The Day Charlie Brown Was Banned

(Gibson) On this day in 1959, The BBC banned "Charlie Brown" by The Coasters from their airwaves. Gibson takes a look back: On this date in 1959, the BBC struck a decisive blow in the battle against hooliganism by banning the song, "Charlie Brown," by The Coasters. With keen awareness, the Powers-That-Be saw that the song's protagonist is hailed for throwing "spitballs" and intuited that this song would send British classrooms into chaos should it ever make it onto the country's airwaves. And so, the United Kingdom was saved from that "clown," Charlie Brown. But despite the fatherly stewardship of the Beeb, The Coasters' reign of hi-jinks was hardly at an end.

The group was formed in October 1955 out of the ashes of the Los Angeles-based vocal group, The Robins (of "Smokey Joe's Café" and "Riot in Cell Block #9" fame). Atlantic Records made an offer to the songwriting duo of Jerry Leiber and Mike Stoller, two 22-year-olds with a full five years of hits under their belts, including "Kansas City," "Hound Dog" and "Hard Times." The duo had formed Spark Records in 1953, which prominently featured The Robins. When Atlantic bought out Spark, the label offered Leiber and Stoller the opportunity to produce their own records (and even offer them to other labels).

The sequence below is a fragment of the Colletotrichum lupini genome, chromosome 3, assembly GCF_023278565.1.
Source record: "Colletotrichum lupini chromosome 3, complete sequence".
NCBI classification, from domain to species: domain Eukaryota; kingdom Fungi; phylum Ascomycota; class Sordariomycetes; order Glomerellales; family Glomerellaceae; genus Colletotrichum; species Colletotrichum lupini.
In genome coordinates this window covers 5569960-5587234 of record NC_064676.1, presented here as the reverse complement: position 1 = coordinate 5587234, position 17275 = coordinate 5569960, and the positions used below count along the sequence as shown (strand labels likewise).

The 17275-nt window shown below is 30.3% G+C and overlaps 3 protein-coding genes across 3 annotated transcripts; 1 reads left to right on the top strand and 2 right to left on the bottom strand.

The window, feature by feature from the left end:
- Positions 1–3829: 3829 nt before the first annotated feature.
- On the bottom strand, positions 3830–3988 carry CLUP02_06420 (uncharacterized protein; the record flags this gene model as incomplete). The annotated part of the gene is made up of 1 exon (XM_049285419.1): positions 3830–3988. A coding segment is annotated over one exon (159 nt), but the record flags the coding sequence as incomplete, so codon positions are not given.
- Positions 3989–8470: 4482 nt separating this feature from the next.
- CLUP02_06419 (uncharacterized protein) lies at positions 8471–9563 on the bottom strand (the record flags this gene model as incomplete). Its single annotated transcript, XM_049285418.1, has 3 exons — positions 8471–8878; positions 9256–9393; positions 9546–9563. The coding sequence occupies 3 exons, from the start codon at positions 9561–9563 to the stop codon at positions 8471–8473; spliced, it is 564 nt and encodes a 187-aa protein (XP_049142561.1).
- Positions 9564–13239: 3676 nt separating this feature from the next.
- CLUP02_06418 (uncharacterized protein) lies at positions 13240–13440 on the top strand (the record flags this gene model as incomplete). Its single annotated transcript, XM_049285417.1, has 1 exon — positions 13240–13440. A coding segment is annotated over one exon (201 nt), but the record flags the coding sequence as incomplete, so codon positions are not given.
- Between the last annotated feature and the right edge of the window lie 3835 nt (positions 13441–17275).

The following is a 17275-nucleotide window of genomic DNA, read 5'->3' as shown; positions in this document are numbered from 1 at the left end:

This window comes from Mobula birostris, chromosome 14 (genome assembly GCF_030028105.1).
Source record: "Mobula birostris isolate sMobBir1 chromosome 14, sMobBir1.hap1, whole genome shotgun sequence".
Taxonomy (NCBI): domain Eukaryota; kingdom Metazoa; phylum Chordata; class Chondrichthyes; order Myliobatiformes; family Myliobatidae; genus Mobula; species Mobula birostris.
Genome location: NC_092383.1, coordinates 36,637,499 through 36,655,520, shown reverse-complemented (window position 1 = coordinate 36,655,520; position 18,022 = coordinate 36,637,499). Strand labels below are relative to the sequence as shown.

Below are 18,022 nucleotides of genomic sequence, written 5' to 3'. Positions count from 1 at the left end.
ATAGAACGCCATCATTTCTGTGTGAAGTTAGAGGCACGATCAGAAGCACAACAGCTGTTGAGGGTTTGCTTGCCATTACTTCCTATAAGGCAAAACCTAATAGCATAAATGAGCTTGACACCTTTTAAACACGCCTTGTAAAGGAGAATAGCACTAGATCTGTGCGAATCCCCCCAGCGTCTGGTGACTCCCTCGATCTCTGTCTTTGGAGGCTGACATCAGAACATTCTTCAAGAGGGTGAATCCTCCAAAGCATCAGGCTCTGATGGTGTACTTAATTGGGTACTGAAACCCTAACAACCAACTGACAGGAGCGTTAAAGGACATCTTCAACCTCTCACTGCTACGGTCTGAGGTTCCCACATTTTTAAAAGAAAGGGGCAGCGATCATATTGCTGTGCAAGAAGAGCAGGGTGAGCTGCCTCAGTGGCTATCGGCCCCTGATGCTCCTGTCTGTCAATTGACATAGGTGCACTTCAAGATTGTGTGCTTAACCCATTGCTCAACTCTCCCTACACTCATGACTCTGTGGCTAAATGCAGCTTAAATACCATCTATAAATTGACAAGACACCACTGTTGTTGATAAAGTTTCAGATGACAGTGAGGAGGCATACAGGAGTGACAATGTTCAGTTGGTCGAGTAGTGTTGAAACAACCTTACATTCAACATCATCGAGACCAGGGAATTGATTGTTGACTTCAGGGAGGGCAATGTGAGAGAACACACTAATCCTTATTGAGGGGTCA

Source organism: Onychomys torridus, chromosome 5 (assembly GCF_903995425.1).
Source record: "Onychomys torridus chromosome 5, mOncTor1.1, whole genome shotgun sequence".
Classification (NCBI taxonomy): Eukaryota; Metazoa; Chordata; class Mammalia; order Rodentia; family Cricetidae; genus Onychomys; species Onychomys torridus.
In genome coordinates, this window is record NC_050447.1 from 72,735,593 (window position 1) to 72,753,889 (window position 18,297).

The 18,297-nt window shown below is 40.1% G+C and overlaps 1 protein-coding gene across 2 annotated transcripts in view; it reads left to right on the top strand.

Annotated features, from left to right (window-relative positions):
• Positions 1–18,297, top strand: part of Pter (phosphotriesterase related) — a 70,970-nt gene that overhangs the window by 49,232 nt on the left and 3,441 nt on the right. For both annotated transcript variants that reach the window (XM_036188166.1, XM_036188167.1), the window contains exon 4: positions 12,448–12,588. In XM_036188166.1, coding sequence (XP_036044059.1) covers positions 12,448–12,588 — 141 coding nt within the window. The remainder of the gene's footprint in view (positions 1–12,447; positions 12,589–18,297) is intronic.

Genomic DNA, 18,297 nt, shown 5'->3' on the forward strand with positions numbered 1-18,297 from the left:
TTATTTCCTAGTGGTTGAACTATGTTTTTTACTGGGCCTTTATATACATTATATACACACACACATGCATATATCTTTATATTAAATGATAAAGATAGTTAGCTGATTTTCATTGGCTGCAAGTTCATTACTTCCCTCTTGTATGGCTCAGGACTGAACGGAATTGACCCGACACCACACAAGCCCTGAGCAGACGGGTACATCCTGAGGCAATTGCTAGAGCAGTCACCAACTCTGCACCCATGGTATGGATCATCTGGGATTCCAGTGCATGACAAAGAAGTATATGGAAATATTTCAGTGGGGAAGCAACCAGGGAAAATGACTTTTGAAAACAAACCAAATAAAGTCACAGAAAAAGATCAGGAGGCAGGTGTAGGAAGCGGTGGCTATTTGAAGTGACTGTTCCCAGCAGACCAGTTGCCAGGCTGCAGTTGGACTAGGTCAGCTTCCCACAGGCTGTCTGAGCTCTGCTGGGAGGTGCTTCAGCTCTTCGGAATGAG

When Leiber and Stoller moved to Atlantic, the idea was that they would continue to record The Robins. Unfortunately, only two Robins were willing to fly to Atlantic: lead man Carl Gardner and R&B vet (and former Air Force boxing champion) Bobby Nunn. Leiber and Stoller paired them with comedy singer Billy Guy and doo-wop vocalist Leon Hughes. The group also featured a guitarist, Adoph Jacobs, who later made a name for himself as a jazz and blues player, working with Johnny "Guitar" Watson and Larry Williams, among others.

Out of the gates, The Coasters were a hit. Their spot-on comedic delivery—and deceptively tight harmonies—made them the kings of the malt-shop jukebox and high-risers on the pop and R&B charts. Beginning with the R&B hit, "Down in Mexico," the group picked up steam with steadily higher-performing singles, with the double-sided "Young Blood"/"Searchin'" reaching the Top 10 in 1957. more on this story

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